Today we commemorate the final passing of Iron Maiden, some thirty years on from them being so cruelly taken from us by whatever it was they morphed into thereafter. I know that quality was waning on the previous release, but the fact is that No Prayer for the Dying and Fear of the Dark where both important albums for me as a youth, being the first two new albums from a band I had discovered via someone else's vinyl collection to date back in 1989 that I could go out and buy and discover at the same time as everyone else.
1992's opus was patchy to say the least. Opening track Be Quick or Be Dead set the bar low in all honesty and the anthemic From Here to Eternity lacked the same deftness to become a real Maiden banger as a Run to the Hills or Can I Play With Madness had achieved over the years. Things sounded a bit boring and upon reflection it is clear to see that this was the death knell for Dickinson and his first tenure with the band. He was critical of the studio (which Harris built in his own barn) and admitted that he felt the studio had limitations even though the overall sound was better than on the previous outing.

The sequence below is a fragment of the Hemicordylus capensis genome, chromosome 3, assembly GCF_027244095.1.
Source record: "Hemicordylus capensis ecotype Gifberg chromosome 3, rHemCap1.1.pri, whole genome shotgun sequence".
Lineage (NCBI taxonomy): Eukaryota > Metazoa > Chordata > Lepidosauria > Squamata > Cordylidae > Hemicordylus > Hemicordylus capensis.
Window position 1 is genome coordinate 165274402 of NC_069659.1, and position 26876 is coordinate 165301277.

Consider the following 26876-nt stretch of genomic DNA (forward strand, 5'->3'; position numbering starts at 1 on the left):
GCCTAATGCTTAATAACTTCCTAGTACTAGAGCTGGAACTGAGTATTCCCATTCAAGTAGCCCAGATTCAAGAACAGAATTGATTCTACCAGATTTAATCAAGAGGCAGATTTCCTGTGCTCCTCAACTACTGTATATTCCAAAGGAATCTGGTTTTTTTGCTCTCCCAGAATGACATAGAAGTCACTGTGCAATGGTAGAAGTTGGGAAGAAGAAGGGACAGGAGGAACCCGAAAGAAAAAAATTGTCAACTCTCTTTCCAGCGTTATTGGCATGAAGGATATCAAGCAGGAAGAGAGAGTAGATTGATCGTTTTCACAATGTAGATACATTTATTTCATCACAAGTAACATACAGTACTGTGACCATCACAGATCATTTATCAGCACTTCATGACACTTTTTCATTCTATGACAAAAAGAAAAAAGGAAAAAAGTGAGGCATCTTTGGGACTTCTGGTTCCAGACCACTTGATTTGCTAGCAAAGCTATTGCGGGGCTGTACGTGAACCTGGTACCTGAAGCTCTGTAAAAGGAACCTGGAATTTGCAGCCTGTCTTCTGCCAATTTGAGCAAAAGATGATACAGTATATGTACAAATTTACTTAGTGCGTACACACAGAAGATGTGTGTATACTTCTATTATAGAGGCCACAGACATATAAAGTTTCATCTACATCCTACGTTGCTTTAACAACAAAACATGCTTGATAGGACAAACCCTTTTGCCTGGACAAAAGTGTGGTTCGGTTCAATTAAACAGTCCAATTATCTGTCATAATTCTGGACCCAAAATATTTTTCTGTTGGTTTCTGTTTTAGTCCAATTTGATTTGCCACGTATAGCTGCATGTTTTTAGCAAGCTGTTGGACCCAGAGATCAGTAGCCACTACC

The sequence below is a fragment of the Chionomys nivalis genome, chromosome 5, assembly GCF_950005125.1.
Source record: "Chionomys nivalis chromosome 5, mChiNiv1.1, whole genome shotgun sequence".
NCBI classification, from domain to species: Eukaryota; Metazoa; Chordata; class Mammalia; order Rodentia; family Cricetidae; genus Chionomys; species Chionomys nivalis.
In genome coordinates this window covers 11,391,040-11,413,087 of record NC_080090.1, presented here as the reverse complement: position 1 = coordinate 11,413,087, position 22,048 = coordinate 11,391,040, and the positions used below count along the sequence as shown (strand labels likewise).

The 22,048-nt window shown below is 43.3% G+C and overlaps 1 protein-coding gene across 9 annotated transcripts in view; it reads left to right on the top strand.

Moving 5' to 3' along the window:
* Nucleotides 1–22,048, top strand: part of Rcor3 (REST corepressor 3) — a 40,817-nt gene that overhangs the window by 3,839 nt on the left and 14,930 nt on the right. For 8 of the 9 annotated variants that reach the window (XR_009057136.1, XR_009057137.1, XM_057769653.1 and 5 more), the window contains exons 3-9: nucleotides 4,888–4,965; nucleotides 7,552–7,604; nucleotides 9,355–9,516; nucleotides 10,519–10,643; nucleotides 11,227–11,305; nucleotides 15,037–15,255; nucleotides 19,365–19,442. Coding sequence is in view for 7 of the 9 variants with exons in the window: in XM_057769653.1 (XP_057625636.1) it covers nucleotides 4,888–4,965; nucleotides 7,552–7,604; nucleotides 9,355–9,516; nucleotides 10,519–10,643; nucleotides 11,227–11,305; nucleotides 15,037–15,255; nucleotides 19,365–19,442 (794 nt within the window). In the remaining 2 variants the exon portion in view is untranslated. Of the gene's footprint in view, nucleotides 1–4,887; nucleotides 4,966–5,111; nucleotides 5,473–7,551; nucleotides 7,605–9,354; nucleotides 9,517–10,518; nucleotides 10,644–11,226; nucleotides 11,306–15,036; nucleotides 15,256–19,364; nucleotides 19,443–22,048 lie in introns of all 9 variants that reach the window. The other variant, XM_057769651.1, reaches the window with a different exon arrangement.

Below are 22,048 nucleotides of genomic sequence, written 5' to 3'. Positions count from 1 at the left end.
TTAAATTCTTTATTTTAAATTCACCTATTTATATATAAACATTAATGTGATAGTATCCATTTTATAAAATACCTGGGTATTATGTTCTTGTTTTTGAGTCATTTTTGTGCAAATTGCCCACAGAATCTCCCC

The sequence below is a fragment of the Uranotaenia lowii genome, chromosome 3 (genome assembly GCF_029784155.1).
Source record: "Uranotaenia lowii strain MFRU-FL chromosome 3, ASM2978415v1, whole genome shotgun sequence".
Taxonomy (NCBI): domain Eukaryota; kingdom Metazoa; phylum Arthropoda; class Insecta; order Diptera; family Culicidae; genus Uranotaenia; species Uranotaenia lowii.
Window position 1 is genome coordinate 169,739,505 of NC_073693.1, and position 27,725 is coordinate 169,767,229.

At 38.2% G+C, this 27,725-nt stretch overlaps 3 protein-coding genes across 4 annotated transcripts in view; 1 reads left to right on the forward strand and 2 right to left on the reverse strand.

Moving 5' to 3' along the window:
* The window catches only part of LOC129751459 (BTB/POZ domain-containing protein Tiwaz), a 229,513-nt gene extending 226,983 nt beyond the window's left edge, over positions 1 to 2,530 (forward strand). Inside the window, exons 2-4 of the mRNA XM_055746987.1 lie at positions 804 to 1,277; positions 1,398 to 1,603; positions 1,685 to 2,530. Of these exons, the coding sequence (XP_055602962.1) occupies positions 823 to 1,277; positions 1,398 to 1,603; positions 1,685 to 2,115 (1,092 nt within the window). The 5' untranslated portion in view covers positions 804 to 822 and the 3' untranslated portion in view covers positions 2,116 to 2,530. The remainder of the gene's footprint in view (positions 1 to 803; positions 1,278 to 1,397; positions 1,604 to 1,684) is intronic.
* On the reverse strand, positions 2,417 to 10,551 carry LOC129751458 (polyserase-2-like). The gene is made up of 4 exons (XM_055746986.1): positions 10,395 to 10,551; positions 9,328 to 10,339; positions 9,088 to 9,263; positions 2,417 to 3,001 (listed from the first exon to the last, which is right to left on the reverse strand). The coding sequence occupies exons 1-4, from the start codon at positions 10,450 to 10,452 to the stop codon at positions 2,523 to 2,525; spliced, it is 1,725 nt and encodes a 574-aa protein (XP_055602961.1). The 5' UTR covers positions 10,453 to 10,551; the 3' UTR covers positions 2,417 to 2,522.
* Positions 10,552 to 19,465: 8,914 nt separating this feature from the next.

As the album draws on, the filler starts to become glaringly obvious and the end result was an album that sounded like a band just going through the motions. Despite there being glimmers of the trademark sound and style lavished sparingly throughout the twelve tracks, I only find the title track and the opening two tracks to be of note. Although memorable (probably because 16 year old me would play the album to death), the rest of the album falls far short of Maiden at their best.